How to Outline: Characters

You have outlined, but now you need to figure out your characters. Most likely they are a bit stiff, and you don't know them as well as you want to. Today we are going to talk about how to make character profiles, and other ways to get to know your characters better.

Pinterest Boards 

One thing you are going to need to do is find out exactly how your character looks. By this I mean: find a model or actor on Pinterest who looks like your character! This is just so you can describe them better. (freckles, face type, etc) 

You don't want to keep them on the board for too long. Every so often, you should change the person "acting" for your character. If the vision of your character is SO engrained and associated with one image, it can be hard to make changes to your character as needed.

You can also make boards for your settings and anything else that comes to mind for your book. 

Looking at these boards can make you feel more inspired when you have writer's block. My board for my current project is a locked/personal board, but you get the essence of what it is like. 

Character Profiles

In order to get to know your character, there are a lot of different character profile templates out there. They have deep questions, and basic question. Read this article from Reedsy to see what I am talking about Character Profiles. 

If you don't want to go read that lengthy article, I will explain. Character profiles help you make a deep and complex character. You will describe what they look like and their traits, but move onto things you will have to think about. If your character was thrown into XZY situation, how would they respond? 

I hope this short article helps you develop your characters, so you feel ready to conquer the task of writing your book. Post any of your outlining questions in the comments, and I will answer them in the outlining discussion post next week. 


  1. This is very interesting. I think this idea is also useful in my own non-fiction writings in economics—although some argue that Econ is fantasy, but that’s another matter. For example, when I write a game-theoretic model to analyze the relationship between two (fictional) firms, it always helps to have two real firms in mind. Very good advice!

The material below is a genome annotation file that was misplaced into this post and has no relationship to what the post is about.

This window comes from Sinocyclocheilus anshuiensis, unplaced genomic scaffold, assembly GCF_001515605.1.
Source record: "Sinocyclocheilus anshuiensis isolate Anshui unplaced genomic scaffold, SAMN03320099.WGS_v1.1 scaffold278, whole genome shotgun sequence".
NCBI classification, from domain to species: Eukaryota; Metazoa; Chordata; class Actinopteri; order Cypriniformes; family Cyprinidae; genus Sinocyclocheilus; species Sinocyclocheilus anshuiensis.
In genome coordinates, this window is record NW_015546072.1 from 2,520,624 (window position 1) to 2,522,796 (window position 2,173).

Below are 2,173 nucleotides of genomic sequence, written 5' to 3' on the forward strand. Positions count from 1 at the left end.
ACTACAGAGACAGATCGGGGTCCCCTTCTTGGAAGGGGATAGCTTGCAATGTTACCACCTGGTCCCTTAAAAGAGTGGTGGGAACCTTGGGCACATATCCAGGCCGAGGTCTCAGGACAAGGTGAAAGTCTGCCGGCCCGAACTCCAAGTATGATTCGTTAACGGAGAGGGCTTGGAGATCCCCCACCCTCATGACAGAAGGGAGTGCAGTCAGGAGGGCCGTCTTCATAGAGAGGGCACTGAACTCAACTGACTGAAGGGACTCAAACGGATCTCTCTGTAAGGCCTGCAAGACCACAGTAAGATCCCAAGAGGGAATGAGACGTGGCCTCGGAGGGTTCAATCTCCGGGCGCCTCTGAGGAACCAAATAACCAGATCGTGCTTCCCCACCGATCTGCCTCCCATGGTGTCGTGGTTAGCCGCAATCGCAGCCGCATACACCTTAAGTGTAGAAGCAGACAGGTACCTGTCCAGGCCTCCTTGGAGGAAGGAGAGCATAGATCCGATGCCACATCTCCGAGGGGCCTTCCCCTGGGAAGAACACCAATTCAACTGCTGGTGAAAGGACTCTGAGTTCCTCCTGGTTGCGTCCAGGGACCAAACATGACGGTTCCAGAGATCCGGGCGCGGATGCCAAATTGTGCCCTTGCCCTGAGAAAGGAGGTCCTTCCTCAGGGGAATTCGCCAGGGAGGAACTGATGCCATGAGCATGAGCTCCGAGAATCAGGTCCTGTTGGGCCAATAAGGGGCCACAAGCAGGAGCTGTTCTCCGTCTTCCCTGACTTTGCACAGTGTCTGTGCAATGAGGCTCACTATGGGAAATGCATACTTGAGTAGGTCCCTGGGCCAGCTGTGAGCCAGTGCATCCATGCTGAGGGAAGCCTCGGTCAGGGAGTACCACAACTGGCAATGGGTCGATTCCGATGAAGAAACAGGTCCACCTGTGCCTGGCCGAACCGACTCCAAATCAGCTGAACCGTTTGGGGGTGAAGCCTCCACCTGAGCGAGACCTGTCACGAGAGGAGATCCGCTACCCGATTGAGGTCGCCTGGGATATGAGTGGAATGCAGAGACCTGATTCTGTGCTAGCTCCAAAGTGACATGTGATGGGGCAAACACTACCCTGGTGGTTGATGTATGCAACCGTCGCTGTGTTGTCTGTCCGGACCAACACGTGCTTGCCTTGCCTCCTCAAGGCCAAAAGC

1. Your comments are always funny. 😂But, I'm glad you could take use of my advice :)

  2. Reading your post, I reached the conclusion that writting a novel in which characters radically transform throughout the story might be much more challenging than writting a novel with stable and static characters. In this context, the novel "Animal Farm" by George Orwell is an extraordinary example. One of the characters of this novel, by the name of Napoleon, statrs as a pig at the beginning of the story and completely transforms to a human-like dictator at the end of the story. On the other hand, there is a character, named Boxer, who starts as a hard-working horse and remains the same throughout the story untill the end. There are several other characters in between Boxer and Napoleon, who change to some extent as the story develps. Altogether, it is a fantastic novel in terms of outlining as well as character development. With the mastery that you have in technical issues of storytelling, I am sure you will write a novel on par with Animal Farm in the future.

    1. I'm glad you brought this up, MB! You gave me the idea to write a post about character development, because it is such an important topic. Sometimes, what makes or breaks a book is a character, and a lot of that has to do with development. When characters go on journeys and they do things they haven't done in the past, they are sure to change in some way whether it's good or bad.


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